DETROIT — General Motors’ safety crisis worsened Monday when the automaker added 8.2 million vehicles to its ballooning list of cars recalled over faulty ignition switches.
The latest recalls involve mainly older midsize cars and bring GM’s total this year to 29 million, surpassing the 22 million recalled by all automakers last year. The added recalls also raise questions about the safety of ignition switches in cars made by all manufacturers.
GM said the recalls are for ‘‘unintended ignition key rotation’’ and cover seven vehicles, including the Chevrolet Malibu from 1997 to 2005, the Pontiac Grand Prix from 2004 to 2008, and the 2003-2014 Cadillac CTS.
The company is aware of three deaths, eight injuries, and seven crashes involving the vehicles, although it has no conclusive evidence that faulty switches caused the accidents.
Chief executive Mary Barra said the recalls stem from an extensive safety review within the company.
The announcement of more recalls extends a crisis for GM that began in February with ignition switch problems in small cars. GM recalled 2.6 million older small cars worldwide because the switches can unexpectedly slip from ‘‘run’’ to ‘‘accessory,’’ shutting off the engines.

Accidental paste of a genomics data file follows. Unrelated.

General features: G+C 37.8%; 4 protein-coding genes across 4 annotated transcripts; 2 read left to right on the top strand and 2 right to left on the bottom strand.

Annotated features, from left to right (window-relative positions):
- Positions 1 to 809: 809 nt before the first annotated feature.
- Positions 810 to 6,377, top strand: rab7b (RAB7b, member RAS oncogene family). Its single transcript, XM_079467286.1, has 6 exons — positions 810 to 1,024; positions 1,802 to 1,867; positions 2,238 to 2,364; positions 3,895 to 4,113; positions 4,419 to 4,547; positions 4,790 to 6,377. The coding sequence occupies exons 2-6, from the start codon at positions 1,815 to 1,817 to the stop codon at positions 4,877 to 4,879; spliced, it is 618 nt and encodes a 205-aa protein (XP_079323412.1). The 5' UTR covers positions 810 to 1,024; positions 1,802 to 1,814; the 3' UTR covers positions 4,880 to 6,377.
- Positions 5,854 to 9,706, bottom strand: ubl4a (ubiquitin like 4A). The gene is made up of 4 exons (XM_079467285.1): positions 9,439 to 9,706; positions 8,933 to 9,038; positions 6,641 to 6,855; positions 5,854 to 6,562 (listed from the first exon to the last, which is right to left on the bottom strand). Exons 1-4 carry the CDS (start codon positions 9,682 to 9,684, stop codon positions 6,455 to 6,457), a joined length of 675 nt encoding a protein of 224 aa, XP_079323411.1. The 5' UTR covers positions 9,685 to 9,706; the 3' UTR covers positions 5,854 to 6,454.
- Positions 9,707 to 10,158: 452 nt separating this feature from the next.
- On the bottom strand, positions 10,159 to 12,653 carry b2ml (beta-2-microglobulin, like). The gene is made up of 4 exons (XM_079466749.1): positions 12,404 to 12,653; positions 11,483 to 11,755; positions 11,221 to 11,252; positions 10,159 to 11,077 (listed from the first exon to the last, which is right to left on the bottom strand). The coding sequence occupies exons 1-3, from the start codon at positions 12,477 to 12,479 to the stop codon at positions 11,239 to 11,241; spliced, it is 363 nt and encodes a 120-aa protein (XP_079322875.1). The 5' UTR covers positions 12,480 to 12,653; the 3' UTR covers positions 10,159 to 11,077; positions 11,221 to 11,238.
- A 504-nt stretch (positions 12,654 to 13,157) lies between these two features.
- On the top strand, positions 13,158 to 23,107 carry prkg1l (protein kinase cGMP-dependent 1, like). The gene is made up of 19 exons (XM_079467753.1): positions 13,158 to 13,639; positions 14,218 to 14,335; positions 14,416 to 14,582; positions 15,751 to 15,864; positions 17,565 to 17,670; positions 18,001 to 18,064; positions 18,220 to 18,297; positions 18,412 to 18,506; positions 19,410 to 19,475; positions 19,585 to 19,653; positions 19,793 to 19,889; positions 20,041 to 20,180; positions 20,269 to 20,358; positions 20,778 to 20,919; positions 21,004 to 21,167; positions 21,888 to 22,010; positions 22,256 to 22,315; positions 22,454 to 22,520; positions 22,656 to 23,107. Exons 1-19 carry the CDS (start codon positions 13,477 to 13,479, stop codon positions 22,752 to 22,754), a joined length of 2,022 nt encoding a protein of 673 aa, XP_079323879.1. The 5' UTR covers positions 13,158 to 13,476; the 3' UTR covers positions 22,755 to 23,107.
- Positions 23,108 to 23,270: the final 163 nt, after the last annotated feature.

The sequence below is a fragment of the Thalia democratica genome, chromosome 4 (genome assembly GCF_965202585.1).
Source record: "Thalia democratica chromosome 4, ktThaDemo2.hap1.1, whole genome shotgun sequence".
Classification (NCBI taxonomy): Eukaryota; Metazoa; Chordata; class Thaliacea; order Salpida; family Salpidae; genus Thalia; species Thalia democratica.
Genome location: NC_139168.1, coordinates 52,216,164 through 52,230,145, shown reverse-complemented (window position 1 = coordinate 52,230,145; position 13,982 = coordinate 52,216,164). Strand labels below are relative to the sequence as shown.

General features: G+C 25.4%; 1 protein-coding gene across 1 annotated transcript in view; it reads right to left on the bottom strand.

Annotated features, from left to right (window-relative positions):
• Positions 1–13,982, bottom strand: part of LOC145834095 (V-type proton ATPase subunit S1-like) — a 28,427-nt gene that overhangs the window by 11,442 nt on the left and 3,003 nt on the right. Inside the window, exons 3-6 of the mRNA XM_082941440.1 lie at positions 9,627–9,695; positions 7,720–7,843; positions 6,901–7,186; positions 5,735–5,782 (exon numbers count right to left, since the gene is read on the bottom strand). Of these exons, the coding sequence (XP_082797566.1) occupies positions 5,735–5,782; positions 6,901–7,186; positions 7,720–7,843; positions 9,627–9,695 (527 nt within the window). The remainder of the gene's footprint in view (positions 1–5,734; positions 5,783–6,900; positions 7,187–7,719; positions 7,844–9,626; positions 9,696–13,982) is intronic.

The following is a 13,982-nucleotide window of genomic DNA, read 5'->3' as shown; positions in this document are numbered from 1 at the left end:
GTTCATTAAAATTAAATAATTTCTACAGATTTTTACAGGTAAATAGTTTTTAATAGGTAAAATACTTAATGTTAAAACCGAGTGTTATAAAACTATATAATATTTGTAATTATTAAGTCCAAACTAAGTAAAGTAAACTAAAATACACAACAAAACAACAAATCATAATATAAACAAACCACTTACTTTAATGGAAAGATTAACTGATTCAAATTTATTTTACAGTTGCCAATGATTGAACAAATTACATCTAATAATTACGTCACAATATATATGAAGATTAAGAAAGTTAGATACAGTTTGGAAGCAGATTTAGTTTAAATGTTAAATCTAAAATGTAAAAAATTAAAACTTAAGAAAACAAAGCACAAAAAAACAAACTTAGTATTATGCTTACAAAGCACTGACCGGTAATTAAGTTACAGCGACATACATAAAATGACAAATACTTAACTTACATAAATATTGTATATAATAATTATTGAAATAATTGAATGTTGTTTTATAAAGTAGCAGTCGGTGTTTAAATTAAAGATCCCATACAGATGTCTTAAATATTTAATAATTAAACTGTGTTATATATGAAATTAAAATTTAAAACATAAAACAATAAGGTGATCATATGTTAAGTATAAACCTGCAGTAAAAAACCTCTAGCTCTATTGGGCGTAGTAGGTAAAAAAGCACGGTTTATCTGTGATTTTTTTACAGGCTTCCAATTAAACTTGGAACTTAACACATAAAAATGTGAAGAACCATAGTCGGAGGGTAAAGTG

That disables power steering and power brakes and can cause people to lose control of their cars. It also stops the air bags from inflating in a crash. GM has been forced to admit that it knew of the problem more than 10 years, yet it failed to recall the cars until this year.
GM’s conduct in the small-car recall already is under investigation by the Justice Department and both houses of Congress.
On June 18, US regulators opened investigations of Chrysler minivans and SUVs as part of a widening inquiry into air bag and ignition switch problems in the US industry.